05BUCHAREST1521 / 2005-07-08 15:09:00
Embassy Bucharest
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E.O. 12958: DECL: 07/08/2015 
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     C. BUCHAREST 1348 
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Classified By: Political Section Chief Robert S. Gilchrist for Reasons 
1.4 B and D 
 1. (C) Summary:  The governing Liberal-Democratic (PNL-PD) 
alliance on July 8 continued to send out strong messages that 
the country is headed for early parliamentary elections, 
following the surprise July 7 resignation of the cabinet. 
President Basescu is expected to accept the resignations and 
appoint an interim prime minister by July 14.  The likely 
date for the vote will be late September or early October. 
Meanwhile, the opposition Social Democratic Party (PSD), 
concerned about a possible severe electoral loss, is seeking 
negotiations to prevent an early vote.  Tariceanu is expected 
to remain in place in the interim government, along with 
other key cabinet members.  End Summary. 
2. (SBU) Romanian media entered a frenzy of speculation July 
8 over the prospects of new parliamentary elections, 
following the announced resignation on July 7 of Prime 
Minister Calin Popescu-Tariceanu and his center right cabinet 
(ref a).  Embassy contacts said the political parties were 
taken by surprise by the resignations, even those within the 
ruling coalition.  Meanwhile, party leaders entered 
discussions to determine the course of events for the coming 
months and to forge backroom deals. 
PNL-PD Committed to Elections 
3. (C) Multiple PNL-PD insiders confirmed to Post that the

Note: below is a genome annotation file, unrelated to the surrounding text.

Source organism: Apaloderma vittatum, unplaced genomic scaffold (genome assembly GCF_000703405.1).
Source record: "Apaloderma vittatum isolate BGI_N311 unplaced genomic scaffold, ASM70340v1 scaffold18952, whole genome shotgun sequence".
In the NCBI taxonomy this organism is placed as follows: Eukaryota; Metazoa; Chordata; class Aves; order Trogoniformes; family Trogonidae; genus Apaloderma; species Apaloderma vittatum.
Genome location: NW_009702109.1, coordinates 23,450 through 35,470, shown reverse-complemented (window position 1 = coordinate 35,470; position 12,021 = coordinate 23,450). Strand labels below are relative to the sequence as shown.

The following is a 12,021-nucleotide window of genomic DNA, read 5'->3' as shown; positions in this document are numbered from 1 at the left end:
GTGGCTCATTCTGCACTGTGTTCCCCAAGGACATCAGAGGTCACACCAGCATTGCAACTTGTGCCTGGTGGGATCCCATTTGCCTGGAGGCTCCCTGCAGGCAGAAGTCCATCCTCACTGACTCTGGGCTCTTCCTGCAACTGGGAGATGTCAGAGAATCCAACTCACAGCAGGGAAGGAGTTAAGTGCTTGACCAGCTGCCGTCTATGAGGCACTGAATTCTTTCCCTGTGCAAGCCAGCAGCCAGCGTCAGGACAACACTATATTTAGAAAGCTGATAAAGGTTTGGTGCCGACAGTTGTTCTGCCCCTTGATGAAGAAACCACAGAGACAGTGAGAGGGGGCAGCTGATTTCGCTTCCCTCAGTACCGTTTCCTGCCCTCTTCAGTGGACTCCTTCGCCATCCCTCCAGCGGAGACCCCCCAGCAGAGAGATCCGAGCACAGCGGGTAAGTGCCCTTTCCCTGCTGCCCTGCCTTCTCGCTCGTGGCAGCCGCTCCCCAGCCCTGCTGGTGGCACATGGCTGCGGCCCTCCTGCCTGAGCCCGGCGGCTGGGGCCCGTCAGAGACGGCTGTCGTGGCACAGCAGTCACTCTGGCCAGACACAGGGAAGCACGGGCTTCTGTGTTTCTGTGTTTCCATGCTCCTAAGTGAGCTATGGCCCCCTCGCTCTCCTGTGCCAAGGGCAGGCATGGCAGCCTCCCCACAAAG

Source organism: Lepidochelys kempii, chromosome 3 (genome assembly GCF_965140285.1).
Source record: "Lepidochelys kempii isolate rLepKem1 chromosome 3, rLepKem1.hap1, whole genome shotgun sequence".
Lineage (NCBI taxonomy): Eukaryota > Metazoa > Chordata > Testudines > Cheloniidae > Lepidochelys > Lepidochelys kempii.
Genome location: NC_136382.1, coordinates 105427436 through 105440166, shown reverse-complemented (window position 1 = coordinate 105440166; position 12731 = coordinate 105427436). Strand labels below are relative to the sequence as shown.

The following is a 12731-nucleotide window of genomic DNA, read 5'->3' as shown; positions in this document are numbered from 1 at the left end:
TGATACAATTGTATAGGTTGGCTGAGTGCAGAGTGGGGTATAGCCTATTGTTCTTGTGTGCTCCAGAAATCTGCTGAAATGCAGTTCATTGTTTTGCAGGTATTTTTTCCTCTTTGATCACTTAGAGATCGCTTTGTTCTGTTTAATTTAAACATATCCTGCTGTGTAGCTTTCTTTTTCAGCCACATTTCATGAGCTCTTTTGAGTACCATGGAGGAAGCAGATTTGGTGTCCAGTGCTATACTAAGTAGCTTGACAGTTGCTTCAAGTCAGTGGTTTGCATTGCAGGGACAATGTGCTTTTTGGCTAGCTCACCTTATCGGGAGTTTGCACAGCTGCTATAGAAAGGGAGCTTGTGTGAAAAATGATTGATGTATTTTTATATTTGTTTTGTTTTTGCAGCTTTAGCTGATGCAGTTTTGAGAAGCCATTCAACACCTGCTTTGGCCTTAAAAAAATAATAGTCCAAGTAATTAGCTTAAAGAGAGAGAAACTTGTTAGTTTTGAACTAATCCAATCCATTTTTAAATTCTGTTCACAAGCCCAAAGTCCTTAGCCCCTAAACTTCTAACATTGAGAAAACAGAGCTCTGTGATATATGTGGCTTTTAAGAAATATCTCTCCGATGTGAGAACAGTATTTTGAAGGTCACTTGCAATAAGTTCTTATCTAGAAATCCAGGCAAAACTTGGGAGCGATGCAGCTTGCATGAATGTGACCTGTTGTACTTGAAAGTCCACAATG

alliance is committed to elections and is making plans for a 
vote in late September or early October; the most likely date 
would be October 2.  The two parties have also agreed on 
electoral arrangements between themselves -- primarily that 
the Prime Minister will come from PNL, and that the electoral 
list and seats in parliament will be divided evenly between 
each party (Note: PNL outnumbers PD in the current parliament 
by a previously agreed ratio of 1.3 to one).  Foreign 
Minister Mihai Razvan Ungureanu told Charge that the PNL-PD 
led government is committed to continuing its activities as 
"closely to business-as-usual as possible."  Ungureanu said 
this applies particularly to issues related to EU accession. 
Presidential Counselor Claudiu Saftoiu told PolChief that 
Basescu would likely reappoint Tariceanu as interim Prime 
Minister and that many ministers would remain in place, even 
after elections. 
4. (C) Although President Basescu was reportedly slated to 
make a press statement on July 7, thus far he has remained 
publicly quiet on the Cabinet resignations.  Until he 
formally names an interim prime minister and accepts the 
Cabinet's resignation, the current government continues to